of UF's elected faculty representatives.
ACADEMICS is published by the Senate for the
Faculty. Send me your comments at
facultysenatechair@aa.ufl.edu.
Kim Tanzer is a Professor in the School ofArchitec-
ture and Chair of the Faculty Senate.


Cabinet from, pg. 1
We have a lot to do. We want to grow our graduate
programs, boost our research funding, hire great
faculty, break ground for new buildings and nurture
the kind of forward-thinking interdisciplinary re-
search embodied by the new UF Water Institute.
We've just launched a new marketing campaign and
are about to launch a new capital campaign. We
want to improve the quality of our academic pro-
grams, take the wraps off our achievements and rise
in the rankings.
Big challenges all, but I'm confident our senior
leaders are equal to them.
Bernie Machen is the President of the University of
Florida


Inter-disciplinarity from, pg. 2
together UF's extensive water-related research and
education efforts. The goal: To focus serious exper-
tise on one of the state's most pressing problems.
At UF and elsewhere, the next challenge is to
extend the interdisciplinary focus to education,
specifically to degree programs.
Along those lines, UF has proposed creating a new
doctoral program in interdisciplinary studies. The
program would allow a student to blend two or more
majors and design a plan of study not currently
available on campus. For example, a student could
earn a doctorate in bioinformatics a degree not
now offered at UF, despite the presence of the
needed expertise in computer science, genetics and
elsewhere. If approved by the Board of Governors,
the program could be available as early as next
school year.
From the essence of matter to the origin of life,
answers to today's big questions in science and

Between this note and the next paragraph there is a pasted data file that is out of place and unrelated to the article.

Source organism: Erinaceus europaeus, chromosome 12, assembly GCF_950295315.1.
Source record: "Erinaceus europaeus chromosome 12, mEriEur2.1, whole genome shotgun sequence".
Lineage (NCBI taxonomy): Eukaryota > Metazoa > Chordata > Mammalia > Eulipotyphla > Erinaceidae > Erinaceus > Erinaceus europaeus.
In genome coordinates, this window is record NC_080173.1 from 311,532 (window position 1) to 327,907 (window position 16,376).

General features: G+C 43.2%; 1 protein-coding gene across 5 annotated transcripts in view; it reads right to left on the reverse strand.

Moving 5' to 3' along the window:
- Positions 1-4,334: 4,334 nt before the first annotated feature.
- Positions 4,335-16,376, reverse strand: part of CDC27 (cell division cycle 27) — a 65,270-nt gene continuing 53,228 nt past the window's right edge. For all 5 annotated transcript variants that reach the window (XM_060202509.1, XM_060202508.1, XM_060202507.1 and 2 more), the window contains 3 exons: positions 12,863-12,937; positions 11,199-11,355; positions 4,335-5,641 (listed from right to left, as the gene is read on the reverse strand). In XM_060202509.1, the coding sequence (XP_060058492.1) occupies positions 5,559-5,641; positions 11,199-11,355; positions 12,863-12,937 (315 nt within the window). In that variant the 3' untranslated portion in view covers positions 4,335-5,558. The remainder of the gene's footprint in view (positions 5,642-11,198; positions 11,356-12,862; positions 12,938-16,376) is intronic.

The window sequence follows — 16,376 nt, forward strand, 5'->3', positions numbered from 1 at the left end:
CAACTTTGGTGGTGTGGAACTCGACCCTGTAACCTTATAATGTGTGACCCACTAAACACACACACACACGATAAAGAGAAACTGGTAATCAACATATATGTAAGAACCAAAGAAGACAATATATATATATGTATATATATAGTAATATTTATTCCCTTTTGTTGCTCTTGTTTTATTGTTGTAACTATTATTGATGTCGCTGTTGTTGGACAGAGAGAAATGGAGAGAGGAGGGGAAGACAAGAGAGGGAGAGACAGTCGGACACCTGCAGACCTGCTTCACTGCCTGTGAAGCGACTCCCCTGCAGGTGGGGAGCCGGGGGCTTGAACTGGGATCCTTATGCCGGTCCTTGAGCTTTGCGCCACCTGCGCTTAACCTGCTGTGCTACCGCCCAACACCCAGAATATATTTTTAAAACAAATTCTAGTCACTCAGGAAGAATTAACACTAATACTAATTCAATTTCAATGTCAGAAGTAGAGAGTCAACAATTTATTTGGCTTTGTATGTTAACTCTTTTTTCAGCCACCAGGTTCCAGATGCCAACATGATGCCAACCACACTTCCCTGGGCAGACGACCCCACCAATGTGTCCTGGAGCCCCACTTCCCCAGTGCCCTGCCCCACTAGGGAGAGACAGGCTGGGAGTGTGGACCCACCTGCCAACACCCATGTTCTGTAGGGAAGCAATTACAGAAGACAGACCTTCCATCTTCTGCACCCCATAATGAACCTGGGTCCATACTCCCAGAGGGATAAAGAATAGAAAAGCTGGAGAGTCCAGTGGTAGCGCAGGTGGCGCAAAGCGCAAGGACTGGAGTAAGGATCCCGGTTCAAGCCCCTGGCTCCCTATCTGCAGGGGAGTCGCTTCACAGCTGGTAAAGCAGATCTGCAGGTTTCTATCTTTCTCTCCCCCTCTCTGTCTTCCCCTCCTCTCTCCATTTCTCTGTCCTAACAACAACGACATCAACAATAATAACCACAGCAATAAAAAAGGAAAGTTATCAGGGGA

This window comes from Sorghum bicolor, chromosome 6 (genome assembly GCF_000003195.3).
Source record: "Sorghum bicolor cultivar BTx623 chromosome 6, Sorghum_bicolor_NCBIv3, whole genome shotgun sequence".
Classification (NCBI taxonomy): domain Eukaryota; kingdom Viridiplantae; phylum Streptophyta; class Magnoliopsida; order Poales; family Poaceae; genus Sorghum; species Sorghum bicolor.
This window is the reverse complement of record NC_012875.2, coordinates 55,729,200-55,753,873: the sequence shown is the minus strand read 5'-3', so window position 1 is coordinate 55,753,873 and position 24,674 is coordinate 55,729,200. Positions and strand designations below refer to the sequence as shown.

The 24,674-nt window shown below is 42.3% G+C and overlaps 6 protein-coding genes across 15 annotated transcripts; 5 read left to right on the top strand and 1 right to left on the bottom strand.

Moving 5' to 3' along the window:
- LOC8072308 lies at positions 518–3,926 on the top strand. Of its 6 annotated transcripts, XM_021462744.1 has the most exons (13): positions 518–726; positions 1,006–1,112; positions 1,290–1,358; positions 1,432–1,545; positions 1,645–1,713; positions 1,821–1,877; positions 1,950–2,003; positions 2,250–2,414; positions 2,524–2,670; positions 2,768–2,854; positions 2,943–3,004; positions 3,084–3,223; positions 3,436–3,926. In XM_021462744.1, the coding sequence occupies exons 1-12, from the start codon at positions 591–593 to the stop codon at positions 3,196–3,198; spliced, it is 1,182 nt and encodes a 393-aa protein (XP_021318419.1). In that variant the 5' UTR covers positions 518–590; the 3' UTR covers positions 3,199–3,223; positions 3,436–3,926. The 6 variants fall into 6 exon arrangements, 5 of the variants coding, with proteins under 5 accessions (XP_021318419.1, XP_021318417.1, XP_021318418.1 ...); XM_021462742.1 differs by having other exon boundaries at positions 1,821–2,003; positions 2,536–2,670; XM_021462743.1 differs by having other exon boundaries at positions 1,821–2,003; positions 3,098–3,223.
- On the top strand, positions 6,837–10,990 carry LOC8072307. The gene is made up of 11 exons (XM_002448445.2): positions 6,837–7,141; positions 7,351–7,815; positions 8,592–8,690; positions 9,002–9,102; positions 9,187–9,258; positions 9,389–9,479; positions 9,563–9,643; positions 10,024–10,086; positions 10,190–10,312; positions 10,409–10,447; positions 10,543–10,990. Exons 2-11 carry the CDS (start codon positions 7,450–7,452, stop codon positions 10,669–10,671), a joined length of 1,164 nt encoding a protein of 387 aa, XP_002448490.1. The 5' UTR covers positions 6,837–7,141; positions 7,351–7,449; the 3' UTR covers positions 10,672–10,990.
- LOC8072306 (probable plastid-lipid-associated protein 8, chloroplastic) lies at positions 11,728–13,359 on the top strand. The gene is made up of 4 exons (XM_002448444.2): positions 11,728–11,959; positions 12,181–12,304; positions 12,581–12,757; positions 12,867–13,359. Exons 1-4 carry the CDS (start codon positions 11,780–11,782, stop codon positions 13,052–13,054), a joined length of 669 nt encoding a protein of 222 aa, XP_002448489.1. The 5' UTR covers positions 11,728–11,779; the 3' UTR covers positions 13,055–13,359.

scholarship no longer come from a single discipline.
UF'stresearchers are focusing strong attention where
many of the answers will lie: at the boundaries.
Win Phillips is Professor of Mechanical & Aerospace
Engineering and Research Professor of Biomedical
Engineering, and Vice President for Research


ACADEMICS 6






A Monthly Newsletter for the Faculty of the University of Florida


Faculty Senate News: 4.14.05 Meeting Outcomes


Danaya Wright is the new chair-elect.

Name Change
Graduate Engineering Research Center at Eglin Air
Force Base (GERC) to Research and Engineering
Education Facility (REEF).
Presented by Sheila Dickison, Chair, Curriculum
Committee Approved unanimously.

New Degree Proposal
Master of Science with a Major in Animal Molecular
and Cellular Biology and Doctor of Philosophy with
a Major in Animal Molecular and Cellular Biology.
Presented by Ken Gerhardt, VP Research and
Graduate Programs
Both Approved unanimously.

New Degree Proposal
Master of International Taxation
Presented by Ken Gerhardt, VP Research and
Graduate Programs
Both Approved unanimously.

Proposed Constitutional Language
Article II Section-5 APA Assembly
Presented by Chris Snodgrass, Chair, Constitution
Committee
Two options to consider for proposed constitu-
tional language regarding the definition of the
Academic and Professional Assembly (APA)
Option 1 [New] Section 5: ACADEMIC AND
PROFESSIONAL ASSEMBLY: The Academic and
Professional Assembly (APA) shall be the organiza-
tional representative of the University's academic and
professional staff not represented in the Faculty
Senate. The APA shall have the authority to define
its membership, to approve its own bylaws, to ap-
point committees and other groups as are deemed
necessary to aid in the performance of its mission,
and to serve in an advisory capacity to the President
and the Faculty Senate.
Motion to approve this recommendation was
approved unanimously.